That the Catholic left considers his election a shot in the arm can’t be chalked up simply to projection…. They believe that this is their moment to try to undo the papacies of John Paul II and Benedict and return to the casual, informal, and spontaneous liturgical spirit of the 1970s while reviving a more poll-friendly situational ethics. Tweeted Mahony: “Don’t you feel the new energy, and being shared with one another?”

§  From “When Paul Corrected Peter”:

The Pope’s scolding of “small-minded” restorationists for “pastoral” incompetence is laughable in light of his own order’s disintegration: What exactly would the editors of America and the other Jesuits whose liberalism Pope Francis was flattering in the interview, know about saving souls? Just look at the U.S. Congress: it is overflowing with Jesuit graduates who have abandoned the faith and support abortion and gay rights. Oh-so-pastoral Jesuits, heal thyself.

Indeed, the need for a St. Paul to correct him grows with each passing week as his pontificate emboldens the Church’s enemies and undercuts her friends and most loyal members.

§  From “The Pope They’ve Been Waiting For”:

No, this is not an Onion parody. This is the Catholic Church, circa 2013, under the hope-and-change pontificate of Francis—the one Jon Stewart, Chris Rock, and Jane Fonda have been waiting for. They had long pined for an enlightened pope and now they have found him in a Latin American Jesuit so loose, so cool, so “spiritual”… that he doesn’t fret over such fuddy-duddy anxieties as the killing of the elderly and the corruption of children… but rather their isolation and joblessness.

Anyone who is familiar with the cocky clichés of lightweight, dilettantish modern Jesuits will understand the import of this interview and hear all of its dog whistles: the praising of the late heterodox Jesuit Carlo Maria Martini, the politically correct sniffing at St. Augustine (“He also had harsh words for the Jews, which I never shared”), the condescension to saints of the past as products of their unenlightened times (as if Francis is not a product of his liberal times and liberal religious order; self-awareness is evidently not part of his “humility and ambition”), the Teilhard de Chardin-style jargon (“Transcendence remains because that light, all in everything, transcends the universe and the species it inhabits at that stage…”).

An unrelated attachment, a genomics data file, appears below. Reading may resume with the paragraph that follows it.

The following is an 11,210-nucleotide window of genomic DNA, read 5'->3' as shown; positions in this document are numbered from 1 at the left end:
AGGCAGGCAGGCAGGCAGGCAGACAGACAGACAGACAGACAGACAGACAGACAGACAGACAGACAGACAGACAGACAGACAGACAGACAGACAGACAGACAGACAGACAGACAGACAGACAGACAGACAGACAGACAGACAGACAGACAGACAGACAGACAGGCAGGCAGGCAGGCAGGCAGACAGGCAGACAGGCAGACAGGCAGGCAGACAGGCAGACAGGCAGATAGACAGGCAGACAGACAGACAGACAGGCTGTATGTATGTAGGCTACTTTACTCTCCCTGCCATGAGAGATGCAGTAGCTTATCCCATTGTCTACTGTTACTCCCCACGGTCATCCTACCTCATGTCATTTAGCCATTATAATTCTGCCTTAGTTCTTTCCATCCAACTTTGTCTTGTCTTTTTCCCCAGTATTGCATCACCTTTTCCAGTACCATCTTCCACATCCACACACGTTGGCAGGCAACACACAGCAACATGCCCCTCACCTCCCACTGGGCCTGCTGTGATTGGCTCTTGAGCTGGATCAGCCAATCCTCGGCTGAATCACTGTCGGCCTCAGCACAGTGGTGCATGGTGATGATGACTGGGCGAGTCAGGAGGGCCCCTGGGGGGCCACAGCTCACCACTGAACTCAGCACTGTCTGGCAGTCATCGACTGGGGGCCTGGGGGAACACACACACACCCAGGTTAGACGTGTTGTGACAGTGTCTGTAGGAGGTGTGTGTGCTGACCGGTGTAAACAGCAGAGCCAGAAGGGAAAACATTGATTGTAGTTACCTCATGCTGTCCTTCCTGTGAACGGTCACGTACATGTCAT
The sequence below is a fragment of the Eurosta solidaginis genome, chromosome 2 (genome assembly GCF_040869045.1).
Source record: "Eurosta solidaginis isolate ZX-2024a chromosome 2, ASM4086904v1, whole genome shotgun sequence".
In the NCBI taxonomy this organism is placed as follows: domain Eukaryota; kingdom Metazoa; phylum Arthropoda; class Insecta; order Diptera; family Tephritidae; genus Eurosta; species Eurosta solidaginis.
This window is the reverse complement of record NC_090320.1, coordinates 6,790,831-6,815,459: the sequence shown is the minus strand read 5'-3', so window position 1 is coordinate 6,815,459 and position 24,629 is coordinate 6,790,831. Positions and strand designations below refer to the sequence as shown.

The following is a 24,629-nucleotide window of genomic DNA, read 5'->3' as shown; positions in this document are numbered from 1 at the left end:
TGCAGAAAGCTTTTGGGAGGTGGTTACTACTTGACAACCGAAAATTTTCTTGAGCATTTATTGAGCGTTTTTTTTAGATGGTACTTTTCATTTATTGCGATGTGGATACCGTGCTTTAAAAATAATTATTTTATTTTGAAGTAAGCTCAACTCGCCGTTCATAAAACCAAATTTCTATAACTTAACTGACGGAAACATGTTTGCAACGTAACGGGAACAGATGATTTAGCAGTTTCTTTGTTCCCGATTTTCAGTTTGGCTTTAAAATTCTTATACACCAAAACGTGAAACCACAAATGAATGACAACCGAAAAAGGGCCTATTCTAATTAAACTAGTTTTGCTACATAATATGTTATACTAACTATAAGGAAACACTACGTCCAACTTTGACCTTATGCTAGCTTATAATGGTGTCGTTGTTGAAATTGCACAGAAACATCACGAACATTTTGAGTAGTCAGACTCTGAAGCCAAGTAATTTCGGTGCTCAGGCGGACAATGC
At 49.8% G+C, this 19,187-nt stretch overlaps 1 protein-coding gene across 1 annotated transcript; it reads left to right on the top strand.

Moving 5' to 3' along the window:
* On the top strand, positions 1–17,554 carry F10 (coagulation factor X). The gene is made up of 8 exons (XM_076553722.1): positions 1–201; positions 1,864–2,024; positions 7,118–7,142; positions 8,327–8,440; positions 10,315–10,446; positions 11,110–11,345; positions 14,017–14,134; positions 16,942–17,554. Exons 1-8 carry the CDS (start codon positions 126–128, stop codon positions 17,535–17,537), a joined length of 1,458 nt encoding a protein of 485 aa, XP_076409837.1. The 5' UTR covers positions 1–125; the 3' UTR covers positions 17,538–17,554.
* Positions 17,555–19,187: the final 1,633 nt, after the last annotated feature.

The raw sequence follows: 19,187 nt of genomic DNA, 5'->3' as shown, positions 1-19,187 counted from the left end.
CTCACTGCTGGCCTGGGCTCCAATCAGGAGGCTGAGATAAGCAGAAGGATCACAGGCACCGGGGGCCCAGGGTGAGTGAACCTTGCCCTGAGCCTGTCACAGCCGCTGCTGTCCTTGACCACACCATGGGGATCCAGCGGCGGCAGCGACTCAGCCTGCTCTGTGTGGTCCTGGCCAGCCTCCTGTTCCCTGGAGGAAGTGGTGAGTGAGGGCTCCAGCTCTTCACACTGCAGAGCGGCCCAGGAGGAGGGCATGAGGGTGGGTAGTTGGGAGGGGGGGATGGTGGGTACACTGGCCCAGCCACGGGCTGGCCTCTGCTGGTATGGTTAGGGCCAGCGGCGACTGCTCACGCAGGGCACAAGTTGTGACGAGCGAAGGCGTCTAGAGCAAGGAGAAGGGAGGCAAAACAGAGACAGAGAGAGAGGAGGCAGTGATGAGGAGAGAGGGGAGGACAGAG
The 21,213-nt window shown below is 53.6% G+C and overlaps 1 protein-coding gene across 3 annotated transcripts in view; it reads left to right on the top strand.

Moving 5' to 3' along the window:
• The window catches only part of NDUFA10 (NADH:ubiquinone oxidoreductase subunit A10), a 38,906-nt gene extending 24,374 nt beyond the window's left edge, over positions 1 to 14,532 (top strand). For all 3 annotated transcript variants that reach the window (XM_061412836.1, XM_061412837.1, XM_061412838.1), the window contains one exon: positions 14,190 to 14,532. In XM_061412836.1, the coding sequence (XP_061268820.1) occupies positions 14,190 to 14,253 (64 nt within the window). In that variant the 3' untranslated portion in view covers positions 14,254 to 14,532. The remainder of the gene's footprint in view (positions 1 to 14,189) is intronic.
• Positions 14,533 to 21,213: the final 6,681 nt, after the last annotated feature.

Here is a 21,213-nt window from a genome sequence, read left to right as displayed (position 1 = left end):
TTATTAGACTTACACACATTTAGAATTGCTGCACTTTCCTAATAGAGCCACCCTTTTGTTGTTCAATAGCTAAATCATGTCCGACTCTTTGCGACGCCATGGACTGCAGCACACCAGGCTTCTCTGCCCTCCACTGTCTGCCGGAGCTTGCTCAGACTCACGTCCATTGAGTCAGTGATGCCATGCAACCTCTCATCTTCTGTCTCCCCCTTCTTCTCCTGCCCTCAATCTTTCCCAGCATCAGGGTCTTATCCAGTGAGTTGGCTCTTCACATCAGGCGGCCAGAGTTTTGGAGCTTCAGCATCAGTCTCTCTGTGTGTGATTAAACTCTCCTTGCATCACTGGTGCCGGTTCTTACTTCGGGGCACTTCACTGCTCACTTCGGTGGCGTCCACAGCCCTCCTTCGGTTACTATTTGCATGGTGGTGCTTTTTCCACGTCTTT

Pope Francis let it be known that he is eager to run the ball into the end zone for team spirit-of-Vatican II, and now that small-minded, rule-bound restorationists like John Paul II and Benedict XVI aren’t around anymore to tackle him he has an open-field run…

Were St. Ignatius of Loyola alive today, he wouldn’t recognize Francis as a Jesuit. He might not even recognize him as a Catholic.

Father Michal P. Orsi of Ave Maria School of Law, writing in The Washington Times, issued this scathing review of the effects the Pope’s utterances are having on the Church’s witness concerning social issues:

Pope Francis assured his interlocutor that he is a loyal son of the church and accepts the church’s teachings on the aforementioned issues. This addendum, however, is not good enough to mitigate the damage his words have caused for the pro-life movement and those who are trying to defend marriage as being between a man and a woman. His remarks have effectively given a sword to those who want to stifle them.

Most affected are those who have borne the heat of the day in the culture-war protests against abortion and same-sex marriages. The once-sure moral support that these groups enjoyed under past popes has been undermined….

[T]he pope’s words provide a sword for those critical of the church’s moral teachings on life and of the purpose of human sexuality. It will now be quite easy for them to say, “Why don’t you just listen to the pope and move on?” This sentiment has already been advanced in a letter to the editor in the New York Times by a Planned Parenthood official, who applauds the pope for “getting in step with modern times.”

[T]he pope’s musings have provided cover for Catholic politicians who support liberal abortion laws and legalization of same-sex marriage. They can now claim that they, like the pope, are concerned about the bigger issues, such as poverty and concern for the poor.